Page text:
Hey Fit,I had post-work appetizers and drinks with a girlfriend last night, and as we departed she said she was heading to the gym. Granted, we each had two light beers over maybe an hour and 20 minutes, but it surprised me that she'd go work out after a couple drinks. She said she doesn't do it all the time, but if she's not feeling too tipsy it actually helps her kind of zone out and get into her workout, and by the time she's finished any possible buzz is gone. Is this healthy to do?
There are days when we try to pack it all in: work, catching up with friends, working out. With the recent news that folks who drink regularly tend to exercise more, I suspect this dilemma is increasingly common. To see what I have to say on the matter, keep reading.
While alcohol can make you feel giddy after a few sips, it is a depressant. Alcohol affects your nervous system and acts as a mild anesthetic and tranquilizer. Essentially it slows you down, negatively impacting your reaction time, and impairs your balance as well as your hand-eye coordination. Alcohol also reduces your strength, endurance, and aerobic capacity. It will also interfere with your body's ability to metabolize fat and create muscle growth. Having alcohol in your system when exercising can also increase your recovery period, making you more sore post-workout. Alcohol is a diuretic, which means it will increase your need to urinate, and combined with sweating while working out, can lead to dehydration.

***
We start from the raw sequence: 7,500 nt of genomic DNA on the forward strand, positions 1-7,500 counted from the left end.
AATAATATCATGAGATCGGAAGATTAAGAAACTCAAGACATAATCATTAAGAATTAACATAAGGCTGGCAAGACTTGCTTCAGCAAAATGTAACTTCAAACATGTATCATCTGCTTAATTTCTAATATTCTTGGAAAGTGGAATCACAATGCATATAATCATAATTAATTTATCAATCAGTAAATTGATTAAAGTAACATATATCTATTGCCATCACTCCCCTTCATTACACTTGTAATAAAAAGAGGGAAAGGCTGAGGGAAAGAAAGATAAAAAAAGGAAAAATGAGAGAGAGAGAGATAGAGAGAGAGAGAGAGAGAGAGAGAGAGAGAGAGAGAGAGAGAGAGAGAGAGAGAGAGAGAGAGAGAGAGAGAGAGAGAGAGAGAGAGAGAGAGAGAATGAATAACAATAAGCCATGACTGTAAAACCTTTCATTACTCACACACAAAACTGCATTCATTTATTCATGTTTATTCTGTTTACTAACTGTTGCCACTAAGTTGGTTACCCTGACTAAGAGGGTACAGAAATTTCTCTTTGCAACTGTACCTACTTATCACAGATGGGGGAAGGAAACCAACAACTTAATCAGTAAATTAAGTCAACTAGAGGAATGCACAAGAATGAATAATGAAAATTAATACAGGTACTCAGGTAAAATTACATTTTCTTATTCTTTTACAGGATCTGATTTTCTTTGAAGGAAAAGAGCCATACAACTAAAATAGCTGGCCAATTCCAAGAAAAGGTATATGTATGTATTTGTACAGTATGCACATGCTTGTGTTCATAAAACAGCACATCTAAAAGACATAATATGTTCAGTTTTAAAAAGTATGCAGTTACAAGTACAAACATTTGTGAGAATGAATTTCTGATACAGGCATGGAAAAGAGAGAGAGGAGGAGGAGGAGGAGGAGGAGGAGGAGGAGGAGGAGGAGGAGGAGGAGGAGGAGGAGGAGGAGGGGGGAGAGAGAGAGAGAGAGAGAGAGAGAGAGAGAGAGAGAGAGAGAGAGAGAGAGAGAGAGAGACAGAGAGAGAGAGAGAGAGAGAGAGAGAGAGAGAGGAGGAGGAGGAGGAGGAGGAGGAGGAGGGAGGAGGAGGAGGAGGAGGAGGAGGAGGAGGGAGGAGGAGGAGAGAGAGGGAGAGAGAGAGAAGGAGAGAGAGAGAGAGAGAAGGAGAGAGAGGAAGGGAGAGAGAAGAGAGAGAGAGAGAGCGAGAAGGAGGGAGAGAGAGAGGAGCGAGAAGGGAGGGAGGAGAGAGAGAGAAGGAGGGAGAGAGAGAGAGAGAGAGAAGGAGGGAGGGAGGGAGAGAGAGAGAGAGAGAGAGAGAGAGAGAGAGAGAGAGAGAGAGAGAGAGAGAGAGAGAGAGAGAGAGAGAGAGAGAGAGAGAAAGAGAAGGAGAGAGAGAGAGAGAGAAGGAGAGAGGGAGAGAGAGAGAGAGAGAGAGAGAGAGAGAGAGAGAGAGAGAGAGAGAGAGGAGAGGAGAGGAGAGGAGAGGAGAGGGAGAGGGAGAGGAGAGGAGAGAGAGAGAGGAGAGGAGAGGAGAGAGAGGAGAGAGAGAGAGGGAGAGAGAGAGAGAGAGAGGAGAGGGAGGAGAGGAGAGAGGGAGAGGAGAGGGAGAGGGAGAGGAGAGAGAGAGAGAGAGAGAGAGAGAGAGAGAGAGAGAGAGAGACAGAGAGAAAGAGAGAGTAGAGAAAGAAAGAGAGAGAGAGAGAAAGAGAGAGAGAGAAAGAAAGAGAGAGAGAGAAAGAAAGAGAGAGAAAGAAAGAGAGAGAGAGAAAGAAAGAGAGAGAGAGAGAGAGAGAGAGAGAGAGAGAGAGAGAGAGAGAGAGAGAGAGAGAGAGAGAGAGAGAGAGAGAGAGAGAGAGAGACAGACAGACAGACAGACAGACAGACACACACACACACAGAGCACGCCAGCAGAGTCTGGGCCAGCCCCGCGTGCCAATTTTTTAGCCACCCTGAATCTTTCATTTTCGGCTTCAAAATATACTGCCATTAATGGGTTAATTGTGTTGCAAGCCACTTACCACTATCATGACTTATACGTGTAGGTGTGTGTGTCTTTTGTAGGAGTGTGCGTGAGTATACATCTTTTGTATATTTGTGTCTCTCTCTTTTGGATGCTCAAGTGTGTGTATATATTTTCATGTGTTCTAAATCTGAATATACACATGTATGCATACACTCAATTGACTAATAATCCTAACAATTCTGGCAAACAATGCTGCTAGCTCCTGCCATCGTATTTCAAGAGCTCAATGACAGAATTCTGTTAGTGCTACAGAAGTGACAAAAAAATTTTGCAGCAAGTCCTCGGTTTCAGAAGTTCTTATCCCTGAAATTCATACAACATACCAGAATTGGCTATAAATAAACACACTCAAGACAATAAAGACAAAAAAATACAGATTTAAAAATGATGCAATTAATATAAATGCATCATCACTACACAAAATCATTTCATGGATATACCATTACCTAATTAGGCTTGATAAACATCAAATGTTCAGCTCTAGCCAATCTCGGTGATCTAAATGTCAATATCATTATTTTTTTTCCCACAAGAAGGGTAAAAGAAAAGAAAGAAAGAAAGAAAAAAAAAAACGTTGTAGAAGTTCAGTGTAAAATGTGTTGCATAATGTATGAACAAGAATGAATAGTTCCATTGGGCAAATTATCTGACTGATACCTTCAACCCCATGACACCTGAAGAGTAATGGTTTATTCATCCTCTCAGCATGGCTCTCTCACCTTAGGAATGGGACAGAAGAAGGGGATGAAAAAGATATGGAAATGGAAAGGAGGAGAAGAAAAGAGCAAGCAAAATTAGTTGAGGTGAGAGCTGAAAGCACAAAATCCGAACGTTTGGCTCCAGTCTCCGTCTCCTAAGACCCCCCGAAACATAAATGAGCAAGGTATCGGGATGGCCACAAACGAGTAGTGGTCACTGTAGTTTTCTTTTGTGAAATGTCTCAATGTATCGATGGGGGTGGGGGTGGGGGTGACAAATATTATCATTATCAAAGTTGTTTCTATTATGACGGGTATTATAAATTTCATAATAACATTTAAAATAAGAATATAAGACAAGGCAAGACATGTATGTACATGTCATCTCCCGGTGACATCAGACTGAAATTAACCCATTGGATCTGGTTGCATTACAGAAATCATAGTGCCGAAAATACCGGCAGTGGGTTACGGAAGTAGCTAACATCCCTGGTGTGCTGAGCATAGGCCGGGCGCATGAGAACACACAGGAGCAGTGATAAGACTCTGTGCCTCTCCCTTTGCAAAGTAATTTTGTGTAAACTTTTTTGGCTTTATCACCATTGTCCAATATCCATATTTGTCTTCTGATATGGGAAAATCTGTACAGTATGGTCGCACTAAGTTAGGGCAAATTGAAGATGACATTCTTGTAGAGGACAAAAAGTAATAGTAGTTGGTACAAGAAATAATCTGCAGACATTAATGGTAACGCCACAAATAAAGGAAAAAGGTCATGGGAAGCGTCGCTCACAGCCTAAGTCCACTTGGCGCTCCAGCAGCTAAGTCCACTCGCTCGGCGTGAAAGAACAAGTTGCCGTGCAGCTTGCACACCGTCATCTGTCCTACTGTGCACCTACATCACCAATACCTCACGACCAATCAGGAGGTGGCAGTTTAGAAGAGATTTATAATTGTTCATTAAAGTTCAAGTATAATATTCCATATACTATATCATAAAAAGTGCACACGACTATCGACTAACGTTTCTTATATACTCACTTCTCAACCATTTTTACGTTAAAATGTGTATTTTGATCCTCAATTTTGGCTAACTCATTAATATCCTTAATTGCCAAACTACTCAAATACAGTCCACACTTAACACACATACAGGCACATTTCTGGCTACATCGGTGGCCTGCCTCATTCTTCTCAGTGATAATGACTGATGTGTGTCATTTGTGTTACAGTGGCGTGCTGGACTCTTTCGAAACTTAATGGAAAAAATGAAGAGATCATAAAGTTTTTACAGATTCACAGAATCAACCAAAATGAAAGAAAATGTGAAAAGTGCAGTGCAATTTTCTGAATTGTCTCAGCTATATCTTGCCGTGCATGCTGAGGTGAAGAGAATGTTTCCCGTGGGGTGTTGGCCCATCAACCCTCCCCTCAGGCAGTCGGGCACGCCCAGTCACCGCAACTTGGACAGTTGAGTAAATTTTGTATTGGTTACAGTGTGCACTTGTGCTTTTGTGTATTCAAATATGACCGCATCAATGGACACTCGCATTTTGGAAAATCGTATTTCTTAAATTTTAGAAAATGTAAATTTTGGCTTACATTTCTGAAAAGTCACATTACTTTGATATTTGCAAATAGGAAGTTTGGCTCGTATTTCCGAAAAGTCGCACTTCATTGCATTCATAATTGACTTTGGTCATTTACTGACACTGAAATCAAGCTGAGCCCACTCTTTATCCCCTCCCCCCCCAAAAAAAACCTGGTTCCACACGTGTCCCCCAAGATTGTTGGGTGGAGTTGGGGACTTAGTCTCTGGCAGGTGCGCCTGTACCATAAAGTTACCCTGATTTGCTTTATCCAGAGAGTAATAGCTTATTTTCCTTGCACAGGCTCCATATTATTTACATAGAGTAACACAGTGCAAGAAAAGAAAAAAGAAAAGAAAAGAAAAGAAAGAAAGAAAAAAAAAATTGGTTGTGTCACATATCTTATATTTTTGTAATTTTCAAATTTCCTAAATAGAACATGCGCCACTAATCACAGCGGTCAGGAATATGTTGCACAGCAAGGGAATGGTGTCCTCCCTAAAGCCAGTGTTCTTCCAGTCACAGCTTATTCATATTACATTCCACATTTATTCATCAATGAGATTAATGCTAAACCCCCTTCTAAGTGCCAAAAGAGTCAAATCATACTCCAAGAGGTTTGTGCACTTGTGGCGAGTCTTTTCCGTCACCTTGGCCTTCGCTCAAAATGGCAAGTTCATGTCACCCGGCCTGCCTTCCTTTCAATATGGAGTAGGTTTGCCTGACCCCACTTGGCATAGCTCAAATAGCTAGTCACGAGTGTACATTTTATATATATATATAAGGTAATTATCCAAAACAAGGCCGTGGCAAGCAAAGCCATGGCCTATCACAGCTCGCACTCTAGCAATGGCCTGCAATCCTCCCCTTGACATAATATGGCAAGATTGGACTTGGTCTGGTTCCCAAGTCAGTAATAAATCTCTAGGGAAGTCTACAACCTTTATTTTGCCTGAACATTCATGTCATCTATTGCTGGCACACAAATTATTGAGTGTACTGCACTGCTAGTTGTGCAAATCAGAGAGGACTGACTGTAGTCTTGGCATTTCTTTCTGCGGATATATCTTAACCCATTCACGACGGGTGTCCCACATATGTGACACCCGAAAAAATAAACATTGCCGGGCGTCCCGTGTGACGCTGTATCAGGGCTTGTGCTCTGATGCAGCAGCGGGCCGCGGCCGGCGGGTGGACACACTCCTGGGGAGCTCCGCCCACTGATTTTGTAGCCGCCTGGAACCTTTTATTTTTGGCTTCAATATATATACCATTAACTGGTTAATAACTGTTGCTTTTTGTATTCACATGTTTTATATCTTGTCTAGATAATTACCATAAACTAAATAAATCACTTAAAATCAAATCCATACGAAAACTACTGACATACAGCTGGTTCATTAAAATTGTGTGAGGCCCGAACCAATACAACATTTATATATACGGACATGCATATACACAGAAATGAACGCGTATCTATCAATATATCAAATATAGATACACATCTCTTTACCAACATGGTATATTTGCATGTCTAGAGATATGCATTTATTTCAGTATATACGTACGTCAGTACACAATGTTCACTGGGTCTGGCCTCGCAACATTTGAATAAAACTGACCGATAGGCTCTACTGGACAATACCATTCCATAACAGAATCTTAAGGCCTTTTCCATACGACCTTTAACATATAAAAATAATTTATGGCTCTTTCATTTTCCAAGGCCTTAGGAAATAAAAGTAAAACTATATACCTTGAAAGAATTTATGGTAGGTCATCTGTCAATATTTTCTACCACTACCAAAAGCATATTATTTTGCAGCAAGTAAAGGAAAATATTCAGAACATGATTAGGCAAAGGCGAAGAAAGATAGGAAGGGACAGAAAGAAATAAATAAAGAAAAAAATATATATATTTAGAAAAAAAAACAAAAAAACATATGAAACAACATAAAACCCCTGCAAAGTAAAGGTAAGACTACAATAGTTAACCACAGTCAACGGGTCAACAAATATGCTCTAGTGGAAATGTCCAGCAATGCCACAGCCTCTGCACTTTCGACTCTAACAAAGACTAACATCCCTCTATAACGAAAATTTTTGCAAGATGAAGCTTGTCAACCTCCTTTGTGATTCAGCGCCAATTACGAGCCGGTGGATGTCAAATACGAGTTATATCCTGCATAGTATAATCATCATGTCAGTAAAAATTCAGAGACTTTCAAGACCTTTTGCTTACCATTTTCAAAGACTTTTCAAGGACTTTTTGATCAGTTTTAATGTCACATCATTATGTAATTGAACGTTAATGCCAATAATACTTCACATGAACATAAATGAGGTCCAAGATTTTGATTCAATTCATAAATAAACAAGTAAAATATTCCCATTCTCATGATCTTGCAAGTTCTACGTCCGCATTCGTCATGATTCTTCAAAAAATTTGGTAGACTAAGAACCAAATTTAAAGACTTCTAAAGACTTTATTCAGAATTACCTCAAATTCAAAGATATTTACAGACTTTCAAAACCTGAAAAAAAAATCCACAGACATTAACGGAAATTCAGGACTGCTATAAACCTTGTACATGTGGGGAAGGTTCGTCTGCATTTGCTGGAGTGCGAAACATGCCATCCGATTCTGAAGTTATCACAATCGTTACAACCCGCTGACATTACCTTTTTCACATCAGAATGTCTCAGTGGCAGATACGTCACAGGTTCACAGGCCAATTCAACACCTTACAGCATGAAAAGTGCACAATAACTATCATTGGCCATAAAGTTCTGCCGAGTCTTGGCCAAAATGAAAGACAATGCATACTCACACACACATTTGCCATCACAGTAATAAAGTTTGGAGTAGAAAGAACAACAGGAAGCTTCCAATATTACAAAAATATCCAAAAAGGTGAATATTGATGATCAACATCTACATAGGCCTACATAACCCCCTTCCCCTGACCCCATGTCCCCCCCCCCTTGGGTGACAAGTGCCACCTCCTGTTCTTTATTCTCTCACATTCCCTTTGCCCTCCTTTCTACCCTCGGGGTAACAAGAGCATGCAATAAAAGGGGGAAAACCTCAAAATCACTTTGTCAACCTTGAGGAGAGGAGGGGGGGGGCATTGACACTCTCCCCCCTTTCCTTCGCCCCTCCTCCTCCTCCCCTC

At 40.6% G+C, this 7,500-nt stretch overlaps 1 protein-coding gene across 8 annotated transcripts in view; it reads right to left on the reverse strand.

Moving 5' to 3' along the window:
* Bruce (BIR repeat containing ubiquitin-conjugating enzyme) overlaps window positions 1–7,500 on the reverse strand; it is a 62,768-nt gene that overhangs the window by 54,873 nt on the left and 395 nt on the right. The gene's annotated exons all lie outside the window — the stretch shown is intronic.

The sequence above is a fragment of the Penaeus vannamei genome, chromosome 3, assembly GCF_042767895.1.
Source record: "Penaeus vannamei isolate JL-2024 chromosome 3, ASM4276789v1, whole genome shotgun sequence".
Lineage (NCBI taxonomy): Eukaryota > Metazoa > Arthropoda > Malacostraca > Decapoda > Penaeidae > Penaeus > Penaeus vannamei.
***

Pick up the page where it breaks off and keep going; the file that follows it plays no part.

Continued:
Add this to the list of reasons not to knock back a few drinks before hitting the treadmill: the effects of alcohol peak about 40 to 90 minutes after drinking, and it will stay in your bloodstream until the liver can process it. Your friend might not have felt too buzzed when she left the bar, but she probably wasn't feeling the full effect of the alcohol.
Bottom line: I don't think it is a good idea to have a couple of drinks before hitting the gym. You are more likely to injure yourself due to lack of coordination, and alcohol interferes with your body's ability to reap the benefits of the workout.